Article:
Those suffering from hay fever are ready for a weekend of misery, as an expert has warned that storms could trigger “thunder fever”.
Pollen counts are expected to be “very high” throughout the weekend in the UK as the Met Office has forecast rain and thunderstorms.
Thunder fever occurs when hay fever symptoms are made worse by thunderstorms.
And thunderstorms are expected to hit parts of sunny England at 8 p.m. tonight and last through the weekend.
Two yellow thunderstorm warnings are in place for Saturday and Sunday, which will send the pollen count off the charts.
Government meteorologists have issued warnings of torrents of rain, flash floods, power outages and travel chaos.
The Met Office alert in southern and central England remains in effect until Monday morning with up to four inches likely to flood the region.
Meteorologist David Oliver said: “This yellow rain warning comes as temperatures are expected to drop in many areas over the weekend.
“A wave of rain, heavy in places with perhaps thunder, arrives from the southwest on Friday late and into Saturday.
“Very heavy showers or thunderstorms are to be expected, especially on Sunday.”
Airborne allergen expert and creator of HayMax Allergen Barrier Balm, Max Wiseberg explained, “While many people associate rain and thunderstorms with reduced pollen counts, it doesn’t always happen.
“Thunderstorms can actually have the opposite effect – making your hay fever even worse. This reaction to inclement weather is known as “thunder fever”.
No one is 100% sure how Thunder Fever works, but there are some solid theories that make sense when added up.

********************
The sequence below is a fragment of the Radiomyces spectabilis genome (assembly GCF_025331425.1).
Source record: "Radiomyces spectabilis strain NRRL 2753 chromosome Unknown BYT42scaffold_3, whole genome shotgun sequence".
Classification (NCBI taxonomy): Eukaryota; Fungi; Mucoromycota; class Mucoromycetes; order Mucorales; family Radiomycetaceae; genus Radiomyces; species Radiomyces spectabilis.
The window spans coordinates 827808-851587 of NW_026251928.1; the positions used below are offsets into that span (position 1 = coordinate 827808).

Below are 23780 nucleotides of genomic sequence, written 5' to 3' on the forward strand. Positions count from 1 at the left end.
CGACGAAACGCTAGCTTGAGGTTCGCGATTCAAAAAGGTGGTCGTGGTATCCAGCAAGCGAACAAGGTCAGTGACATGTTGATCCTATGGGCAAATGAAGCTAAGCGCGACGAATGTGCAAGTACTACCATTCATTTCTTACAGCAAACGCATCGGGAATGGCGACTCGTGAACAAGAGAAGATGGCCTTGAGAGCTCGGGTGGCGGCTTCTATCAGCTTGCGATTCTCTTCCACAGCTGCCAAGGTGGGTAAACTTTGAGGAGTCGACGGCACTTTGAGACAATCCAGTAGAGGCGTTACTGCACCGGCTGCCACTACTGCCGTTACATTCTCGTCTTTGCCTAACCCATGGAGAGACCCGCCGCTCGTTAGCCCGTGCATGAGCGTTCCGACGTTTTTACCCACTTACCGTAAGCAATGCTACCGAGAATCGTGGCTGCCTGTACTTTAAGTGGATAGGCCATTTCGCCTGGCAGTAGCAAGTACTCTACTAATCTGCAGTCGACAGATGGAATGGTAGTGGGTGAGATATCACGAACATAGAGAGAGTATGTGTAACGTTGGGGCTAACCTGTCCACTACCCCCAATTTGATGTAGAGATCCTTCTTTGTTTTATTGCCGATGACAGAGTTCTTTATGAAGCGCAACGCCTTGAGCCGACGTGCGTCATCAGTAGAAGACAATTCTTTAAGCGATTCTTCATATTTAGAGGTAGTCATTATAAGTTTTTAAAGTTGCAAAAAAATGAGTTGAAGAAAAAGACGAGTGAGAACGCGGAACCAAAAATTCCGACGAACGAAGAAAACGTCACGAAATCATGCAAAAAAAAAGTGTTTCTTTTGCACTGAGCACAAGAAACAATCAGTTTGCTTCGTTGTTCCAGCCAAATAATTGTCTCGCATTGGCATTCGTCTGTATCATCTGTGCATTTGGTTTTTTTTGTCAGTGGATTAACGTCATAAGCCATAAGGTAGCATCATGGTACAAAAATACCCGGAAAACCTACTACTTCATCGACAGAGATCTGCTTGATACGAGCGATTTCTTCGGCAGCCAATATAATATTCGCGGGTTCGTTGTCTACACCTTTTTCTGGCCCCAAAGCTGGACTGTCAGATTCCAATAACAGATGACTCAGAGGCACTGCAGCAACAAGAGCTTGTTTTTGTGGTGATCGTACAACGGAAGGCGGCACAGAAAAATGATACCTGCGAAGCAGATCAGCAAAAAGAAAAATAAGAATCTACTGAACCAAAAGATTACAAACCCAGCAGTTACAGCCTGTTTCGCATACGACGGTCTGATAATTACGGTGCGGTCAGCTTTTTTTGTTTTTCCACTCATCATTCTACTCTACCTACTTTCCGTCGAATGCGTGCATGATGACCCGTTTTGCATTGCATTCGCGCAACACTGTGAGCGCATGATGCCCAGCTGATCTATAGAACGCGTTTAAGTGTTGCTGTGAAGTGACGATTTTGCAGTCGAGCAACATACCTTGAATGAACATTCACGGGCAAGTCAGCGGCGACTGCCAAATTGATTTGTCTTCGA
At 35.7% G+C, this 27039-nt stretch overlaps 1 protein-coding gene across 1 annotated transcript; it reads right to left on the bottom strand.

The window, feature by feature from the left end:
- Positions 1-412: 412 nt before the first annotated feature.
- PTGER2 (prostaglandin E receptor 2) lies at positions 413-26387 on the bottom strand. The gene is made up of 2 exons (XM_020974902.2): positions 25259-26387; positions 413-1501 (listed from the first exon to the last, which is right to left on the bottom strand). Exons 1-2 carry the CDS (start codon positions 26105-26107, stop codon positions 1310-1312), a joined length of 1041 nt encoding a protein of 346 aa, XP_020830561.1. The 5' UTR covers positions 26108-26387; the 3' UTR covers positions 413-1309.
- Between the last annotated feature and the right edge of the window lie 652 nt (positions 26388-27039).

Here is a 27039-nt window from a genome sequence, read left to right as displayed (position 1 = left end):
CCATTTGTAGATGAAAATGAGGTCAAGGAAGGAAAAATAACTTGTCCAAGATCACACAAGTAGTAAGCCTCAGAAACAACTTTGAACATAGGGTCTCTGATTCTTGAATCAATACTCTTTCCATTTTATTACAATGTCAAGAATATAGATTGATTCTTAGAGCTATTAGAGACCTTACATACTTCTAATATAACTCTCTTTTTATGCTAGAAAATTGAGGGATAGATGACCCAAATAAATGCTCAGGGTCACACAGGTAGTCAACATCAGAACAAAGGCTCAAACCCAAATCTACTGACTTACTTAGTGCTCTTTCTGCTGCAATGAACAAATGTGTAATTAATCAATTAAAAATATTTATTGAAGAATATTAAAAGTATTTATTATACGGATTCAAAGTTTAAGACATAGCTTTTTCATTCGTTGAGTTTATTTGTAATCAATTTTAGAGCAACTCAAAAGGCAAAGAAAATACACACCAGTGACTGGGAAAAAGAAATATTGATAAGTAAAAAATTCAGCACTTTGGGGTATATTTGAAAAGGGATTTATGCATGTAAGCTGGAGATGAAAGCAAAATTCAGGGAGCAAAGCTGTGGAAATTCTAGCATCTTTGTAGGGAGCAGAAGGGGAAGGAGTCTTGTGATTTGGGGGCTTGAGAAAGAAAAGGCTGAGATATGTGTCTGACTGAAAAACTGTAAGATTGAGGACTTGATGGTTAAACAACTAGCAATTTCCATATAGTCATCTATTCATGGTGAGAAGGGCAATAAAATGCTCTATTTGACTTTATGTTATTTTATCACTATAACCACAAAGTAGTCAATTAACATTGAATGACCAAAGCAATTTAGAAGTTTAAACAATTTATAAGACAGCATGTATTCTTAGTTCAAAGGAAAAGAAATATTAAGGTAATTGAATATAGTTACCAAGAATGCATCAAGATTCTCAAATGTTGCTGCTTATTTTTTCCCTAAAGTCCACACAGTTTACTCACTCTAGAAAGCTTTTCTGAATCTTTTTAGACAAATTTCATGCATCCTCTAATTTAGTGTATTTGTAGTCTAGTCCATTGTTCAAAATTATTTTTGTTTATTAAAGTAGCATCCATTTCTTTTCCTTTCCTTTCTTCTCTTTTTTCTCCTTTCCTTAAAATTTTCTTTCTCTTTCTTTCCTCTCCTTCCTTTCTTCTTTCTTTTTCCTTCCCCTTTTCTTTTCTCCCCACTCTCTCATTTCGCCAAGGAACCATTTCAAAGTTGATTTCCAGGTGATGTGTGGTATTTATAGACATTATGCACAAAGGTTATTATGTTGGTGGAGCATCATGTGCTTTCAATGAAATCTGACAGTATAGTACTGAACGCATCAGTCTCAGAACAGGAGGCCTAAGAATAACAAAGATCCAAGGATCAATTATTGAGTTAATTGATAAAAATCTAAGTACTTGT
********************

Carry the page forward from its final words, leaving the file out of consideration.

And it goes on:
Mr Wiseberg said: “There has been a lot of research on thunder fever and according to a report in The European Respiratory Review, moisture breaks up pollen grains into smaller allergenic particles.
“So a grain of pollen becomes two, which instantly increases the number of pollens.
“But these new pollen grains also turn into a kind of ‘super pollen’ which appears to be more allergenic than normal pollen, causing more severe reactions in those affected.”
Storms cause great movements in the air, both bringing pollen grains that might have risen above the height of the head out of harm’s way, and whipping up pollen grains and fungus spores near of the ground.
Mr Wiseberg added: “To make matters worse, farmers will often work hard to harvest their fields before a storm that further increases the level of allergens in the air.
“And don’t think living in the city will spare you that either; the storm can pick up all that pollen and carry it for miles before dumping it at head level into the city.
When thunder fever hits, you can treat the symptoms the same way as hay fever.
Mr. Wiseberg recommends putting together your own hay fever first aid kit.
He said: “It consists of one or more natural products such as HayMax, an antihistamine such as Piriteze, a nasal spray such as Beconase and eye drops such as Optrex.
“The interesting thing about this is that a lot of these remedies can be complementary to each other.
“So if one of them helps, but doesn’t do all the work, you might be able to try other remedies at the same time and get a better result. “
Don’t get too crazy with the remedies though! There are three simple rules to follow.
Mr Wiseberg warned, “Never take two antihistamines together and never take two steroid nasal sprays together.
“Always consult your pharmacist or doctor if you are already taking any other medication. “